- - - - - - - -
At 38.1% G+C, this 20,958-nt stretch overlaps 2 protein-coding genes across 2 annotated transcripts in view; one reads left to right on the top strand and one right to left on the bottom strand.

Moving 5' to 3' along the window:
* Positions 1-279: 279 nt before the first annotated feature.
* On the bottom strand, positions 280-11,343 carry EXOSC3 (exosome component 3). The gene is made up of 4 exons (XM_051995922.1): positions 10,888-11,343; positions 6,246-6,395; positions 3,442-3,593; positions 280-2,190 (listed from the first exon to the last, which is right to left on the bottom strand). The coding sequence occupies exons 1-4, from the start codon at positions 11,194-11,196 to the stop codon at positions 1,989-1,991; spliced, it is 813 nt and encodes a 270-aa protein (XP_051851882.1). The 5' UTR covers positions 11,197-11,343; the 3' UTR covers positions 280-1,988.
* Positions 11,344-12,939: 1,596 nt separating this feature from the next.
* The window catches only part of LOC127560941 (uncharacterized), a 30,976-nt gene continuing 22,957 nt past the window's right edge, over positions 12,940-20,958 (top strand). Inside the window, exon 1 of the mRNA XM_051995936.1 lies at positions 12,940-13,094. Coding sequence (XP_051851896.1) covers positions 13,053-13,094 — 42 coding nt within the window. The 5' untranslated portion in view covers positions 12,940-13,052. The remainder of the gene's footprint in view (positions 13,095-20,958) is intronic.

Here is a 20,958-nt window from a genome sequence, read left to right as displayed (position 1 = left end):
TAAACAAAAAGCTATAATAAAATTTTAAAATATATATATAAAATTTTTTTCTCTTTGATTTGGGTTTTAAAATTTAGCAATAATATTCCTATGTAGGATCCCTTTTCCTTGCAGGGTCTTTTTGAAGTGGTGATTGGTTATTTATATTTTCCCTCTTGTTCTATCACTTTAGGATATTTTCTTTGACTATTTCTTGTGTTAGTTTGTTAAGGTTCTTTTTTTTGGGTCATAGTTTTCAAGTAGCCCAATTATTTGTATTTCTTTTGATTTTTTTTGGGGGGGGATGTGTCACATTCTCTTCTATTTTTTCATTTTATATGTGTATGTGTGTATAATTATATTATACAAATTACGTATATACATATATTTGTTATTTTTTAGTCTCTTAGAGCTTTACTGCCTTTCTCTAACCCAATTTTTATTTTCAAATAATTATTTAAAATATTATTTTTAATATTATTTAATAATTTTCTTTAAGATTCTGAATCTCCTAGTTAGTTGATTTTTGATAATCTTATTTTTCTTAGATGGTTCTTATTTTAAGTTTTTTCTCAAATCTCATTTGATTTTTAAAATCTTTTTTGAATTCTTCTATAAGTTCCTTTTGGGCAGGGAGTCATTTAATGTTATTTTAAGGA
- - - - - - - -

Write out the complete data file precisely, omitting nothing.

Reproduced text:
At 38.1% G+C, this 20,958-nt stretch overlaps 2 protein-coding genes across 2 annotated transcripts in view; one reads left to right on the top strand and one right to left on the bottom strand.

Moving 5' to 3' along the window:
* Positions 1-279: 279 nt before the first annotated feature.
* On the bottom strand, positions 280-11,343 carry EXOSC3 (exosome component 3). The gene is made up of 4 exons (XM_051995922.1): positions 10,888-11,343; positions 6,246-6,395; positions 3,442-3,593; positions 280-2,190 (listed from the first exon to the last, which is right to left on the bottom strand). The coding sequence occupies exons 1-4, from the start codon at positions 11,194-11,196 to the stop codon at positions 1,989-1,991; spliced, it is 813 nt and encodes a 270-aa protein (XP_051851882.1). The 5' UTR covers positions 11,197-11,343; the 3' UTR covers positions 280-1,988.
* Positions 11,344-12,939: 1,596 nt separating this feature from the next.
* The window catches only part of LOC127560941 (uncharacterized), a 30,976-nt gene continuing 22,957 nt past the window's right edge, over positions 12,940-20,958 (top strand). Inside the window, exon 1 of the mRNA XM_051995936.1 lies at positions 12,940-13,094. Coding sequence (XP_051851896.1) covers positions 13,053-13,094 — 42 coding nt within the window. The 5' untranslated portion in view covers positions 12,940-13,052. The remainder of the gene's footprint in view (positions 13,095-20,958) is intronic.

Here is a 20,958-nt window from a genome sequence, read left to right as displayed (position 1 = left end):
TAAACAAAAAGCTATAATAAAATTTTAAAATATATATATAAAATTTTTTTCTCTTTGATTTGGGTTTTAAAATTTAGCAATAATATTCCTATGTAGGATCCCTTTTCCTTGCAGGGTCTTTTTGAAGTGGTGATTGGTTATTTATATTTTCCCTCTTGTTCTATCACTTTAGGATATTTTCTTTGACTATTTCTTGTGTTAGTTTGTTAAGGTTCTTTTTTTTGGGTCATAGTTTTCAAGTAGCCCAATTATTTGTATTTCTTTTGATTTTTTTTGGGGGGGGATGTGTCACATTCTCTTCTATTTTTTCATTTTATATGTGTATGTGTGTATAATTATATTATACAAATTACGTATATACATATATTTGTTATTTTTTAGTCTCTTAGAGCTTTACTGCCTTTCTCTAACCCAATTTTTATTTTCAAATAATTATTTAAAATATTATTTTTAATATTATTTAATAATTTTCTTTAAGATTCTGAATCTCCTAGTTAGTTGATTTTTGATAATCTTATTTTTCTTAGATGGTTCTTATTTTAAGTTTTTTCTCAAATCTCATTTGATTTTTAAAATCTTTTTTGAATTCTTCTATAAGTTCCTTTTGGGCAGGGAGTCATTTAATGTTATTTTAAGGA